NEW YORK -- A security lapse at a New York international airport left its server backups exposed on the open internet for almost a year, ZDNet has found.
The internet-connected storage drive contained several backup images of servers used by Stewart International Airport, but neither the backup drive nor the disk images were password protected, allowing anyone to access their contents.
The airport, about 60 miles north of Manhattan, serves hundreds of thousands of passengers each year, and is regularly used by the military. The airport is known for accommodating charter flights of high-profile guests, including foreign dignitaries.
Thursday's watershed attack on the widely used SHA1 hashing function has claimed its first casualty: the version control system used by the WebKit browser engine, which became completely corrupted after someone uploaded two proof-of-concept PDF files that have identical message digests.
The bug resides in Apache SVN, an open source version control system that WebKit and other large software development organizations use to keep track of code submitted by individual members. Often abbreviated as SVN, Subversion uses SHA1 to track and merge duplicate files. Somehow, SVN systems can experience a severe glitch when they encounter the two PDF files published Thursday, proving that real-world collisions on SHA1 are now practical.
The real worry about Google showing SHA-1 encryption is crackable, as pointed out by Peter Gutmann, a cryptography expert at the at the University of Auckland, New Zealand, is "with long-term document signing and certificates". But, what about the distributed version control system Git code repositories? Linus Torvalds, Linux and Git's inventor, doesn't see any real security headaches ahead for you.
Torvalds and other Linux kernel developers created Git in 2005 as Linux's distributed version control system. It's also used by multiple major companies including Facebook, Google, and Twitter, to manage their code-bases. Git is also used in GitHub, the world's most popular source code-management site. Even Microsoft uses GitHub. Indeed, Microsoft has more open-source developers than any other company on GitHub.
Just by preventing access to admin accounts, a system administrator could safeguard all the computers under his watch and prevent attackers from exploiting 94% of all the critical vulnerabilities Microsoft patched during the past year.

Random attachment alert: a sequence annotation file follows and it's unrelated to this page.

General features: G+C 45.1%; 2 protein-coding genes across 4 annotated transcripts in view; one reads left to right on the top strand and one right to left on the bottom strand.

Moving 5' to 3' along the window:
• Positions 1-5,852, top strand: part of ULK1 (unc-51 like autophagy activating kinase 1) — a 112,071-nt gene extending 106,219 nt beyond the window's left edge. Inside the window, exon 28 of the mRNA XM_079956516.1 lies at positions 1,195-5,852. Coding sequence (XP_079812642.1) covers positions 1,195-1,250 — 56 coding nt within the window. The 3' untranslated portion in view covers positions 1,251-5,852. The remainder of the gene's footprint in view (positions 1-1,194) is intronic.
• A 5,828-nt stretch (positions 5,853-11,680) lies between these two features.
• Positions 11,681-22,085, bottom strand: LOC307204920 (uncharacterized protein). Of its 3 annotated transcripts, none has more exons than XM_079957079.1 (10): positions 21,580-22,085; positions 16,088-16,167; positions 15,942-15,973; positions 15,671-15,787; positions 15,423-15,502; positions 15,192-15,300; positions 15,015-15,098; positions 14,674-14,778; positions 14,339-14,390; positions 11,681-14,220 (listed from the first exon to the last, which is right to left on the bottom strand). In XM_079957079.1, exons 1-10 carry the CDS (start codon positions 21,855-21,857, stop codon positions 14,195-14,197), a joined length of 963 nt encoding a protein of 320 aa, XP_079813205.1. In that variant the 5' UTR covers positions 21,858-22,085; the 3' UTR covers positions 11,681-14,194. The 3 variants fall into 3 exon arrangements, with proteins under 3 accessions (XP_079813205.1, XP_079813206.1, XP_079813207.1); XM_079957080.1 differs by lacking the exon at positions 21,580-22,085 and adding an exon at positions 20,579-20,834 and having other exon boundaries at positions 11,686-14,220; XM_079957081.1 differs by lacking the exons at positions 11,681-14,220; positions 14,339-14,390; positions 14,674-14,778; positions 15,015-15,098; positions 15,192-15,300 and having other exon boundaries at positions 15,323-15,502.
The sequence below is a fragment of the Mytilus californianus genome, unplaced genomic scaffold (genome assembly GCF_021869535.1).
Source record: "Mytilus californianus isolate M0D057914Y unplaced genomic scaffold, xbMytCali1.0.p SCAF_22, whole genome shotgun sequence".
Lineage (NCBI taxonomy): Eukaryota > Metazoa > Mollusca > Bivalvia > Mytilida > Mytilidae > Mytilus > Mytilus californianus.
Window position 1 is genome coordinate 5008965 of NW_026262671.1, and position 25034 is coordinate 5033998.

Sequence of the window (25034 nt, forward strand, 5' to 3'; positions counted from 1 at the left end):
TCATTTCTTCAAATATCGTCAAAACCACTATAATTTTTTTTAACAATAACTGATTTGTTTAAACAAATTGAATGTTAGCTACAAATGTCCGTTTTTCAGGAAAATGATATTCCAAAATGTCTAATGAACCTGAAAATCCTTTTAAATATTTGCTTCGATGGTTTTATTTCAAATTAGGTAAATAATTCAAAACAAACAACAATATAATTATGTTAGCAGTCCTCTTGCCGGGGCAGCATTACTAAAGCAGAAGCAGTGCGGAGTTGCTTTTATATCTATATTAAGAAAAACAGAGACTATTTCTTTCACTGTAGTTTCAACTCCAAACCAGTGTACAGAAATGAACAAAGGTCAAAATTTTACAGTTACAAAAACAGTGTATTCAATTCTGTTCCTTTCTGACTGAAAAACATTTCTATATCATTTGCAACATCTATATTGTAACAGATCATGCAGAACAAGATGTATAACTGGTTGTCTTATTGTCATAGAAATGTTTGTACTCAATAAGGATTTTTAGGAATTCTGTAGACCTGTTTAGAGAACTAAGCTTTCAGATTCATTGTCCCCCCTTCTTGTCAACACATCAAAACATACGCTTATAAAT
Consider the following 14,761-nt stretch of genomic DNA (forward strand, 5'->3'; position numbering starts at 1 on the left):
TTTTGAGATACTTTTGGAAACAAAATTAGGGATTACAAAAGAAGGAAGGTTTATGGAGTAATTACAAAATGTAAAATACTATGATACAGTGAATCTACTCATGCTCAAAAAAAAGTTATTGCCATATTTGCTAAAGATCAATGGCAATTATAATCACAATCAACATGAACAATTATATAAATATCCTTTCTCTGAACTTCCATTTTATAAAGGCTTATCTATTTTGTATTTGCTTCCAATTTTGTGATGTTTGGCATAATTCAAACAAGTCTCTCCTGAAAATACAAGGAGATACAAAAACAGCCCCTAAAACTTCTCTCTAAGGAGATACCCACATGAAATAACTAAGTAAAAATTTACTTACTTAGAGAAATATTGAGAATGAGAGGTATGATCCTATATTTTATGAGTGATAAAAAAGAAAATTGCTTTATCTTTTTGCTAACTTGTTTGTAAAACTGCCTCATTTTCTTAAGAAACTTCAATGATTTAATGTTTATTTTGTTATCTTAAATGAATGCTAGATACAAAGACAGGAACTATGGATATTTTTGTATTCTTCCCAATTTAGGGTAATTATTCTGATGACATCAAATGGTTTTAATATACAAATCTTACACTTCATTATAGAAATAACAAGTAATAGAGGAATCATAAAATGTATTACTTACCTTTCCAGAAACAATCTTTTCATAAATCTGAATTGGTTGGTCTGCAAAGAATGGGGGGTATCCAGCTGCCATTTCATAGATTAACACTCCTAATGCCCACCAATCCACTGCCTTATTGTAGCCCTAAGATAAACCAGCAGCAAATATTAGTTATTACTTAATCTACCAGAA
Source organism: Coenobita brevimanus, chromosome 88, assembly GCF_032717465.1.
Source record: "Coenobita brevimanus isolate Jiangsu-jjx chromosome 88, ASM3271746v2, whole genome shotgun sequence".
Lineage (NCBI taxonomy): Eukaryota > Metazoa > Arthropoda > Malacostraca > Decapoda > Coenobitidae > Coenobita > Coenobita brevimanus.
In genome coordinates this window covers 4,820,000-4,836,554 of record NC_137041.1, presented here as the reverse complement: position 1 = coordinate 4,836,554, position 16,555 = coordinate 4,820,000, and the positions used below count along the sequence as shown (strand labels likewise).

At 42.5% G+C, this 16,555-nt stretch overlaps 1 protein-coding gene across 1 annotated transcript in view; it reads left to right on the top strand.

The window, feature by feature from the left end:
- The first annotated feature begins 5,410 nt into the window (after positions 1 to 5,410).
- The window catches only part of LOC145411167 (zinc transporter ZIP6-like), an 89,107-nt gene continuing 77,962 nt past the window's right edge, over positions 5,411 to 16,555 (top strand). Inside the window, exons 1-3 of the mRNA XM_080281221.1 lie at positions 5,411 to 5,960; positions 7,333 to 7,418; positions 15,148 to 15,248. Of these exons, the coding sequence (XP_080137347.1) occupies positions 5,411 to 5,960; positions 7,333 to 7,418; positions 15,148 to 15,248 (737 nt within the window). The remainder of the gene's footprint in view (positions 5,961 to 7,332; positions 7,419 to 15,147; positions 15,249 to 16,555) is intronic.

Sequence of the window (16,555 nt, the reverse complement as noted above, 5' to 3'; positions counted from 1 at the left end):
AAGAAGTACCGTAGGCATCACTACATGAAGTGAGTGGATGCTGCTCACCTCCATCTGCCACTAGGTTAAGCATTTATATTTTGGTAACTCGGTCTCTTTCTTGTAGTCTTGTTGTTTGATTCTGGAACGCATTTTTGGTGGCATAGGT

This is the conclusion of a study carried out by cyber-security firm Avecto for the second year in a row, after, at the same time last year, it discovered that a sysadmin could mitigate 86% of all critical vulnerabilities Microsoft patched in 2015, just by taking the same action and disabling admin rights.
What this growth from 86% to 94% means is that the security of Microsoft products is getting better, if users would only start following industry best practices and stop using admin accounts for daily work.
Between 2016-09-22 - 2017-02-18 session tokens, passwords, private messages, API keys, and other sensitive data were leaked by Cloudflare to random requesters. Data was cached by search engines, and may have been collected by random adversaries over the past few months.
Requests to sites with the HTML rewrite features enabled triggered a pointer math bug. Once the bug was triggered the response would include data from ANY other Cloudflare proxy customer that happened to be in memory at the time. Meaning a request for a page with one of those features could include data from Uber or one of the many other customers that didn't use those features. So the potential impact is every single one of the sites using Cloudflare's proxy services (including HTTP & HTTPS proxy).
"The greatest period of impact was from February 13 and February 18 with around 1 in every 3,300,000 HTTP requests through Cloudflare potentially resulting in memory leakage (that’s about 0.00003% of requests), potential of 100k-200k paged with private data leaked every day"
The demand for tests appeared almost simultaneously with the development of the first antivirus programs – in the mid-to-late 1990s. Demand created supply: test labs at computer magazines started to measure the effectiveness of security solutions with the help of self-made methodologies, and later an industry of specialized companies emerged with a more comprehensive approach to testing methods.
The first primitive tests scanning huge collections of malicious and supposedly malicious files taken from everywhere were rightfully criticized first and foremost by the vendors. Such tests were characterized by inconsistent and unreliable results, and few people trusted them.
It only takes seconds for ransomware to block access to an entire network, but the vast majority of businesses remain locked out of crucial files and systems for a week or more, with the impact causing severe financial and reputational damage.
Data gathered from over a thousand businesses which have been victims of ransomware within the last year suggests that 85 percent of those infected by the malicious file encrypting software had their systems forced offline for at least a week, while a third of cases resulted in data being inaccessible for a month or more.
Worryingly, 15 percent of those targeted with ransomware found that their data was completely unrecoverable.